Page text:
Reader Question: Why No Little Trucks?

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Here’s the latest reader question, along with my reply! 

John asks: I’ve always wanted a tiny little two-door, four-cylinder truck like Toyota and Datsun used to sell. Is anybody still making one?

My reply: Yes – but not for sale here.

In the United (by force) States, the smallest new trucks you can buy are mid-sized models like the new Ford Ranger – no relation to the old (and compact-sized) Ford Ranger – the Chevy Colorado, Toyota Tacoma and Nissan Frontier (also upsized. These trucks have nearly the same footprint as the full-size/half-ton trucks of the ’90s and prior!

But why no compact trucks?

The reasons have to with the U.S. market (apparently) and mandates that thwart the market.

There is something called the “chicken tax,” which applies punishing tariffs to small trucks built overseas and imported here. This makes it harder to justify importing small trucks because the potential profit margin on them is already lower than for larger trucks. (See my article about all this, here.)

The other factor – apparently – is that Americans in the main just want huge trucks.


Personally, I think that’s bunk – in part because of the tsunami of interest I am personally aware of in the form of people asking me, a car journalist, about them. Secondly, because such trucks make a stronger case for themselves as useful things than the a silly quad/crew cab mid-sized truck with a stub bed that can barely carry a couple of labrador retrievers – and costs $35k!

I expect a $25k 4WD compact-sized truck available with a regular/extended (two door) cab and a six-foot bed and a diesel four making say 260 ft.-lbs. of torque that could pull a 5,000 lb. trailer and get 35 MPG would fly off the shelves.

But we won’t know until Uncle gets off our backs – or rather, gets his paws off the market – and lets the market do its thing.

. . .

Got a question about cars, Libertarian politics – or anything else? Click on the “ask Eric” link and send ’em in!

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  1. The first car I bought myself was a Dodge Ram 50, which was really just a Mitsubishi pickup that was rebadged. 4 cylinders, 4 speed stick, with nothing else; it was as basic as it came. Bought it all (plus my full year’s insurance) for $900 at about 80k miles and literally drove it into the ground 100k additional miles later when the engine seals just gave up the ghost. Replaced the clutch once, had to reconnect the shifter twice, but that thing was awesome and it took forever to kill it.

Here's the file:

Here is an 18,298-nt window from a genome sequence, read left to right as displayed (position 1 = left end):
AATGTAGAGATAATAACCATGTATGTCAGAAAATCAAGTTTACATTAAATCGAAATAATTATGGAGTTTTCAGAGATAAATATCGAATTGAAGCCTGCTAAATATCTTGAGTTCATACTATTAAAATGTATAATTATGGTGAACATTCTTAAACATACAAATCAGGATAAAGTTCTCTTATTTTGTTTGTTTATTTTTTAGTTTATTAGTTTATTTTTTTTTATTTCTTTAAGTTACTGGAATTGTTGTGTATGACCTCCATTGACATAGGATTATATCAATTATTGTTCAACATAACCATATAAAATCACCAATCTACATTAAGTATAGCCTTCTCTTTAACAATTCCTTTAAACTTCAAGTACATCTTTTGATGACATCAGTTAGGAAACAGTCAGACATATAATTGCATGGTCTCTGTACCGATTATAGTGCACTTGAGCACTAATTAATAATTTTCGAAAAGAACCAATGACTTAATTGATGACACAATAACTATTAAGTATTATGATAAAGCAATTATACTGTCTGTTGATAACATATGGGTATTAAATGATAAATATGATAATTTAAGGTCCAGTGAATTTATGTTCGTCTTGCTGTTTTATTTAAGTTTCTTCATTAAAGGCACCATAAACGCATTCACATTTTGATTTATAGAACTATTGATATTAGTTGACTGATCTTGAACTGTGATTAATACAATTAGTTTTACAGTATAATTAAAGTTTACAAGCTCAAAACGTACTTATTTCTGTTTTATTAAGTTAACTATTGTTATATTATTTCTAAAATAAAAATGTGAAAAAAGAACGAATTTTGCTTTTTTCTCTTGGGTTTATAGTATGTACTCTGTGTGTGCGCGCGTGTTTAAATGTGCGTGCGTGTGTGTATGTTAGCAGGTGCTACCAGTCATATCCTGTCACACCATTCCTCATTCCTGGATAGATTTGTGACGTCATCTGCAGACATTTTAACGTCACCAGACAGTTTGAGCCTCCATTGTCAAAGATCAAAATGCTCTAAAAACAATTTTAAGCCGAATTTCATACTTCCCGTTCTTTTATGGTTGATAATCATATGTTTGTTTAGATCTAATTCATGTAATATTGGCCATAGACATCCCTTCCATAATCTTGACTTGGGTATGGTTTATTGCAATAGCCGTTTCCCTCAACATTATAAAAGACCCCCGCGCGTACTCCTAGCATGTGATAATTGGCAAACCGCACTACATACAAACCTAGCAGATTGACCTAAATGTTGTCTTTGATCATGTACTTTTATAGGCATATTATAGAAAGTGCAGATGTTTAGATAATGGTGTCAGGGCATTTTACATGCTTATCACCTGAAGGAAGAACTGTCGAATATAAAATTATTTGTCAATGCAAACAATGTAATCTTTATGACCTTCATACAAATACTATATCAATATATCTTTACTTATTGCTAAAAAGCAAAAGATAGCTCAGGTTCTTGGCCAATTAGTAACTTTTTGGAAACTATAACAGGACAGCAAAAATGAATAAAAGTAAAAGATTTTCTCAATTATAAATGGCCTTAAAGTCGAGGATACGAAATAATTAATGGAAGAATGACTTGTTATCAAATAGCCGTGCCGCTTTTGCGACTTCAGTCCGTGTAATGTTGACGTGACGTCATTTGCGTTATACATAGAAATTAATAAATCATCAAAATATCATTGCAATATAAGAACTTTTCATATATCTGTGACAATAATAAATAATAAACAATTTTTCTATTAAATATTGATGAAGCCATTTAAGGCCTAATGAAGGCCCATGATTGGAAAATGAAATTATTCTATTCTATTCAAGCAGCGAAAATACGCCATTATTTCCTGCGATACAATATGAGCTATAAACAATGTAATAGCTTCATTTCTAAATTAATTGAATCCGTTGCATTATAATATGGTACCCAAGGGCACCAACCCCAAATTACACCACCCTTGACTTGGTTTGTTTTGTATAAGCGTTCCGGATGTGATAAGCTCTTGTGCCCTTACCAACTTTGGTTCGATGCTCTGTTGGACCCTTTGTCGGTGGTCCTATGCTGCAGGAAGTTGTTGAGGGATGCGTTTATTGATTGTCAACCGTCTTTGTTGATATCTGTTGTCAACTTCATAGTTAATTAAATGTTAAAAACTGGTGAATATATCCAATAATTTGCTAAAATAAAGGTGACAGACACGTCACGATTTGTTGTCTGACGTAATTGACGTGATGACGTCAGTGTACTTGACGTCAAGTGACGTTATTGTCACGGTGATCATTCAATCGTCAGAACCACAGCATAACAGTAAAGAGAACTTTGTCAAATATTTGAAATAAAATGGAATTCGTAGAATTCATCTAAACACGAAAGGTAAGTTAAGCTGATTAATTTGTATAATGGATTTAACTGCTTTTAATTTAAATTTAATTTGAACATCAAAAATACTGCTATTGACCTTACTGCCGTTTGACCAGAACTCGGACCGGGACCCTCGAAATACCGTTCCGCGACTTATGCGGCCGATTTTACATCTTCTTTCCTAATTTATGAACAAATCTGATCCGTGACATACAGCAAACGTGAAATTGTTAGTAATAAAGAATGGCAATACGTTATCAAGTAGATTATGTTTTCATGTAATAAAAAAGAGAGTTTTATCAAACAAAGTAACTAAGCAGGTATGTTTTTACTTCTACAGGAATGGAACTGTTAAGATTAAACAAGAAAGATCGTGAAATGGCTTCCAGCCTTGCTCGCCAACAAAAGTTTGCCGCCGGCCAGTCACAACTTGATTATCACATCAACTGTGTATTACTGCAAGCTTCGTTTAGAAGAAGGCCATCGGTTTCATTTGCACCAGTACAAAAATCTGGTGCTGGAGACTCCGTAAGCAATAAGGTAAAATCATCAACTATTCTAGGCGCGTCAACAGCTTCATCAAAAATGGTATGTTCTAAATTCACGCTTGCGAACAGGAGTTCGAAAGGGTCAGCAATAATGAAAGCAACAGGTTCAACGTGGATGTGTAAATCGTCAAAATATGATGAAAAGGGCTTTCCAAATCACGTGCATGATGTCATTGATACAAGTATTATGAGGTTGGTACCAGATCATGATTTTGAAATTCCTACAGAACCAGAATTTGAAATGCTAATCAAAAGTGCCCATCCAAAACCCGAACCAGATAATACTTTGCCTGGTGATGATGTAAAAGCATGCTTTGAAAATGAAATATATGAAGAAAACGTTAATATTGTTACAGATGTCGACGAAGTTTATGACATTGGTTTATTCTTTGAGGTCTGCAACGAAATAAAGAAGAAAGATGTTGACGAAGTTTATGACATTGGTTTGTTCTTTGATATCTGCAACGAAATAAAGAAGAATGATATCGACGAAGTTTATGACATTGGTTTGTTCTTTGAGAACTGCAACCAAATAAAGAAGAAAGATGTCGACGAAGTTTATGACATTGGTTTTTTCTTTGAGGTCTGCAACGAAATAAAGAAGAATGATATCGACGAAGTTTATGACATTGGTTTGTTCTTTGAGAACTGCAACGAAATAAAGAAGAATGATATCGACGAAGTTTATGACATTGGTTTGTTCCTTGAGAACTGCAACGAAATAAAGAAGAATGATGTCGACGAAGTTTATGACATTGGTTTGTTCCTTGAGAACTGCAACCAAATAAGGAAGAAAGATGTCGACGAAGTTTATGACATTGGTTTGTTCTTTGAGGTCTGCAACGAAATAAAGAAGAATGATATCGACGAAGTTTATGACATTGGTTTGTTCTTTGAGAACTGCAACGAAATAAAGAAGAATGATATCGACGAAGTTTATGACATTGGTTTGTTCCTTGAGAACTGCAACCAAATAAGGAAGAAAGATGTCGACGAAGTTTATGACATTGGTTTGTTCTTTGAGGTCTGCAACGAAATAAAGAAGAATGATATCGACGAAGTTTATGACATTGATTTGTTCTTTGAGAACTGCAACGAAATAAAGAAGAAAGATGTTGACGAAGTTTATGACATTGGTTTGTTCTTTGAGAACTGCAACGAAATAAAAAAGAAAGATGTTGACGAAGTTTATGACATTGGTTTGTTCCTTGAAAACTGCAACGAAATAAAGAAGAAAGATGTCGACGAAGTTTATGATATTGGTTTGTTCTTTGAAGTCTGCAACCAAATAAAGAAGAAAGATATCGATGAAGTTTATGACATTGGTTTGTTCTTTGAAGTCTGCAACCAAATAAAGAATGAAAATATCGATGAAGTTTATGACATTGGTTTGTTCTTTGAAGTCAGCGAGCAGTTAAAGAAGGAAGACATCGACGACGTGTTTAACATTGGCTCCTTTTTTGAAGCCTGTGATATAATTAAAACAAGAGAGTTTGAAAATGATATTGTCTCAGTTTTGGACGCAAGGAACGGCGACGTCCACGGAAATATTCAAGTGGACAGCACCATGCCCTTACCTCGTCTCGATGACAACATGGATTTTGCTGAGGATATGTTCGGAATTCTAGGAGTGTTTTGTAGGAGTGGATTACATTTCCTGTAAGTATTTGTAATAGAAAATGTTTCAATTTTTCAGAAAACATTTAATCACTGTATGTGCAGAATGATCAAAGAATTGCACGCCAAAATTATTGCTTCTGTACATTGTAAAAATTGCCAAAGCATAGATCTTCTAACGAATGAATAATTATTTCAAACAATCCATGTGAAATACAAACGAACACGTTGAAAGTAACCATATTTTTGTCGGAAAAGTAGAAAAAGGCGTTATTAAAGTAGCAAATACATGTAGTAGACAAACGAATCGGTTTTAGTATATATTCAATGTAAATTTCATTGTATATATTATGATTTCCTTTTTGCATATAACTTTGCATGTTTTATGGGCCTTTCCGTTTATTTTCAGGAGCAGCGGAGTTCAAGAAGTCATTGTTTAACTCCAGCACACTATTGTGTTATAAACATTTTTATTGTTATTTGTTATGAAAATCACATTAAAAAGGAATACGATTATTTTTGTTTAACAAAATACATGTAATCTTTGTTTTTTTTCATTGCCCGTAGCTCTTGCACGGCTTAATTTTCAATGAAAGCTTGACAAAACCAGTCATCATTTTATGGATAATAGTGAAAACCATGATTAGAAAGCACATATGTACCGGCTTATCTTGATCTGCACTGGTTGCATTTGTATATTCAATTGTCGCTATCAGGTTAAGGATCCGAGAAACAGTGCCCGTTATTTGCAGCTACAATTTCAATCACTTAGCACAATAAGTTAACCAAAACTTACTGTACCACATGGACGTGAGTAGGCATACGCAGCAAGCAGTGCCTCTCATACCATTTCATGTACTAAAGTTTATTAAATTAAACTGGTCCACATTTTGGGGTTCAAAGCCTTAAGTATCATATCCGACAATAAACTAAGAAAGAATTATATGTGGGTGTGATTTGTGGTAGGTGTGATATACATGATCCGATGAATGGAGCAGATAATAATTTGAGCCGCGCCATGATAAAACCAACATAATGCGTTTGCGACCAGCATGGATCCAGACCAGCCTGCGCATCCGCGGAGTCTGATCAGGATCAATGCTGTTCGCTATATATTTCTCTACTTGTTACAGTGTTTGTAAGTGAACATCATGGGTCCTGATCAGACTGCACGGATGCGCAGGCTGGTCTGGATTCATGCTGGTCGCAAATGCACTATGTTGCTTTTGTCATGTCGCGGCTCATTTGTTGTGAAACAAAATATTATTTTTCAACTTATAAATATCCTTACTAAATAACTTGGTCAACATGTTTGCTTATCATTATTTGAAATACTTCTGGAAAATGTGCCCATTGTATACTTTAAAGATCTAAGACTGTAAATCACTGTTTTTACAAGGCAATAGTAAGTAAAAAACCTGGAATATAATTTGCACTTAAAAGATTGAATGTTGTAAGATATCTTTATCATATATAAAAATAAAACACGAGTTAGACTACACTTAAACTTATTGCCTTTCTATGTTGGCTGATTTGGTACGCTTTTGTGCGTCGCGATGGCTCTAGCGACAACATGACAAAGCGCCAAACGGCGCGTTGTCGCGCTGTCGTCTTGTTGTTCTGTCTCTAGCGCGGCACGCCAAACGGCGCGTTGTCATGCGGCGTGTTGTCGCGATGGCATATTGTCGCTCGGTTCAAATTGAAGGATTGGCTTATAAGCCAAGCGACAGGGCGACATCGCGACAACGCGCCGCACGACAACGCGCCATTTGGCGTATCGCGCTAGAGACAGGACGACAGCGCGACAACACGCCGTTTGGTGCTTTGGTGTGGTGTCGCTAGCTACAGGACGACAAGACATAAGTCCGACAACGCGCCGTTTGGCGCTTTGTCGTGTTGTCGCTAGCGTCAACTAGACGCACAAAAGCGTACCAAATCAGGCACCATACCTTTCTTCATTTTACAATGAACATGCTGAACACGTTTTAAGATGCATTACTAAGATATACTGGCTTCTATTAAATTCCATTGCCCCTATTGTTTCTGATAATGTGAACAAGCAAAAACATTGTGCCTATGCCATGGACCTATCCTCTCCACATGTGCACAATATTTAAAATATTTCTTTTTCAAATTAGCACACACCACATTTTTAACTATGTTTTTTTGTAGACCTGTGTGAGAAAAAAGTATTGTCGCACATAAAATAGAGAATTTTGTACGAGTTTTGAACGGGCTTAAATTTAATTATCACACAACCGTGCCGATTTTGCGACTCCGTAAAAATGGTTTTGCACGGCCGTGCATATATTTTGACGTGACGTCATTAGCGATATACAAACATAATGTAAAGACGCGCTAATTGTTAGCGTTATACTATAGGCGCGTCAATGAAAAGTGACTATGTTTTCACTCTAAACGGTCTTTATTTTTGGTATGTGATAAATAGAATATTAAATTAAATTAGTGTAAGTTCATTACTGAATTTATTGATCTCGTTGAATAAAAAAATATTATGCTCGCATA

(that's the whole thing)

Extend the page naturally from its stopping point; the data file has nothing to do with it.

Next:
Helped people move, helped a buddy when his motorcycle died while riding and we had to lift it in (that low bed was nice), taught two girlfriends how to drive manual in it, etc… For a teenager, into my very early 20’s, this was the perfect vehicle to start with.
    Of all the cars I’ve had, I really miss this one the most and I enjoyed all but one car I had.

    • One man’s meat is another man’s poison. I’ve driven Chevy trucks all my life. They got worked hard and would generally go 200,000 miles before needing anything but maintenance….still have the original u-joints and driveshafts. My 93 Turbo Diesel with 260,000 miles has the original rear drum shoes and the kicker is, it got better mileage than my tiny Nissan 4WD that ate driveline parts like they were going out of style plus belts and tension pulleys and brakes and u-joints and I called it quits with that little POS at 140,000 miles but then again, I did work it.

      People don’t really want pickups or they wouldn’t buy F 150’s with 5.5′ beds. They just want a tall sedan.

      • And I got rid of that Nissan with a dead transmission, a ruined bed,inside rusted out from dirt getting wet…..just like all the Chevy’s suffered but worse since I used them often to haul loads of cowshit to the garden. Of course the a/c exploded not long after the head gasket blew and took chunks out of the block. It only cost about $400 more to rebuild it than a new Chevy crate engine with a 36,000 mile guarantee. If it had room for a decent sized radiator it would have had a SBC and a TH 350 and a gear driven transfer case toot sweet. Of course it would have soon needed a rear-end but I there were plenty of those in wrecked trucks. To its credit, I never had to replace the power steering pump but the seat was broken in the bottom, not a lot of fun to drive that way.

    • Hi Gabe,

      I had a 4WD, 5sp Mighty Max with the older body style. It had a 7ft bed! I loved that truck and wish I’d never sold it.



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